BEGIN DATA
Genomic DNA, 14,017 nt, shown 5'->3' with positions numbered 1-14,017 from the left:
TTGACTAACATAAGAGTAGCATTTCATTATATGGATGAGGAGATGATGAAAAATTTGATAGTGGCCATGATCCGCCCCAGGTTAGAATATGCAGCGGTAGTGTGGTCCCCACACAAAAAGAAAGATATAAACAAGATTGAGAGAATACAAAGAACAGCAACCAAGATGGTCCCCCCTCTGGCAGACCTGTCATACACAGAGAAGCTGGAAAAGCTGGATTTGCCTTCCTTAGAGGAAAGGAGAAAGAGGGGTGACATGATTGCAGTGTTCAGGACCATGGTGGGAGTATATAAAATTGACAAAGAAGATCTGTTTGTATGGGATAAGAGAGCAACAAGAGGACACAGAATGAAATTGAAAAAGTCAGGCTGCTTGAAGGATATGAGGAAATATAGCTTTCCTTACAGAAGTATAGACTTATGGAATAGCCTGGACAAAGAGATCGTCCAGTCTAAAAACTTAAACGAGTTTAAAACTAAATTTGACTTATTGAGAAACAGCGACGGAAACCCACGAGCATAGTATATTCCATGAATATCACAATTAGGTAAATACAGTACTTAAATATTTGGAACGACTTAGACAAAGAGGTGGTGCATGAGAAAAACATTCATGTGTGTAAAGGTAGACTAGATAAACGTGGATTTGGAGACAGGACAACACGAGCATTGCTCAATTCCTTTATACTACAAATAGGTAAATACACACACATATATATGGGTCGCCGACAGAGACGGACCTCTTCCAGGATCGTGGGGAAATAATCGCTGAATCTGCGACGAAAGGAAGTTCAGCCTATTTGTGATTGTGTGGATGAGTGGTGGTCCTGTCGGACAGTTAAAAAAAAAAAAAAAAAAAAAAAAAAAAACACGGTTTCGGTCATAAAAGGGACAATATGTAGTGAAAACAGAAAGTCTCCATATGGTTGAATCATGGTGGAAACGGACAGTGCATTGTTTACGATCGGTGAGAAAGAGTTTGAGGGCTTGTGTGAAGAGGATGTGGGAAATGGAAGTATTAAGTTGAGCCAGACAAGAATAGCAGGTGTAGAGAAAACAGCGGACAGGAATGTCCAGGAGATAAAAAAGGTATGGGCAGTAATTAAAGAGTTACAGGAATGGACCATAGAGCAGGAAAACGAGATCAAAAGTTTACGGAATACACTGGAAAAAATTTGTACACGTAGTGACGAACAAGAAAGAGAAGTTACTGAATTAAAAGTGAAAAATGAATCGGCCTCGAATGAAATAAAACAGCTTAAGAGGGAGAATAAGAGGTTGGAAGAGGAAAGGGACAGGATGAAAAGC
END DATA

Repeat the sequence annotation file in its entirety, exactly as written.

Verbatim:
Genomic DNA, 14,017 nt, shown 5'->3' with positions numbered 1-14,017 from the left:
TTGACTAACATAAGAGTAGCATTTCATTATATGGATGAGGAGATGATGAAAAATTTGATAGTGGCCATGATCCGCCCCAGGTTAGAATATGCAGCGGTAGTGTGGTCCCCACACAAAAAGAAAGATATAAACAAGATTGAGAGAATACAAAGAACAGCAACCAAGATGGTCCCCCCTCTGGCAGACCTGTCATACACAGAGAAGCTGGAAAAGCTGGATTTGCCTTCCTTAGAGGAAAGGAGAAAGAGGGGTGACATGATTGCAGTGTTCAGGACCATGGTGGGAGTATATAAAATTGACAAAGAAGATCTGTTTGTATGGGATAAGAGAGCAACAAGAGGACACAGAATGAAATTGAAAAAGTCAGGCTGCTTGAAGGATATGAGGAAATATAGCTTTCCTTACAGAAGTATAGACTTATGGAATAGCCTGGACAAAGAGATCGTCCAGTCTAAAAACTTAAACGAGTTTAAAACTAAATTTGACTTATTGAGAAACAGCGACGGAAACCCACGAGCATAGTATATTCCATGAATATCACAATTAGGTAAATACAGTACTTAAATATTTGGAACGACTTAGACAAAGAGGTGGTGCATGAGAAAAACATTCATGTGTGTAAAGGTAGACTAGATAAACGTGGATTTGGAGACAGGACAACACGAGCATTGCTCAATTCCTTTATACTACAAATAGGTAAATACACACACATATATATGGGTCGCCGACAGAGACGGACCTCTTCCAGGATCGTGGGGAAATAATCGCTGAATCTGCGACGAAAGGAAGTTCAGCCTATTTGTGATTGTGTGGATGAGTGGTGGTCCTGTCGGACAGTTAAAAAAAAAAAAAAAAAAAAAAAAAAAAACACGGTTTCGGTCATAAAAGGGACAATATGTAGTGAAAACAGAAAGTCTCCATATGGTTGAATCATGGTGGAAACGGACAGTGCATTGTTTACGATCGGTGAGAAAGAGTTTGAGGGCTTGTGTGAAGAGGATGTGGGAAATGGAAGTATTAAGTTGAGCCAGACAAGAATAGCAGGTGTAGAGAAAACAGCGGACAGGAATGTCCAGGAGATAAAAAAGGTATGGGCAGTAATTAAAGAGTTACAGGAATGGACCATAGAGCAGGAAAACGAGATCAAAAGTTTACGGAATACACTGGAAAAAATTTGTACACGTAGTGACGAACAAGAAAGAGAAGTTACTGAATTAAAAGTGAAAAATGAATCGGCCTCGAATGAAATAAAACAGCTTAAGAGGGAGAATAAGAGGTTGGAAGAGGAAAGGGACAGGATGAAAAGC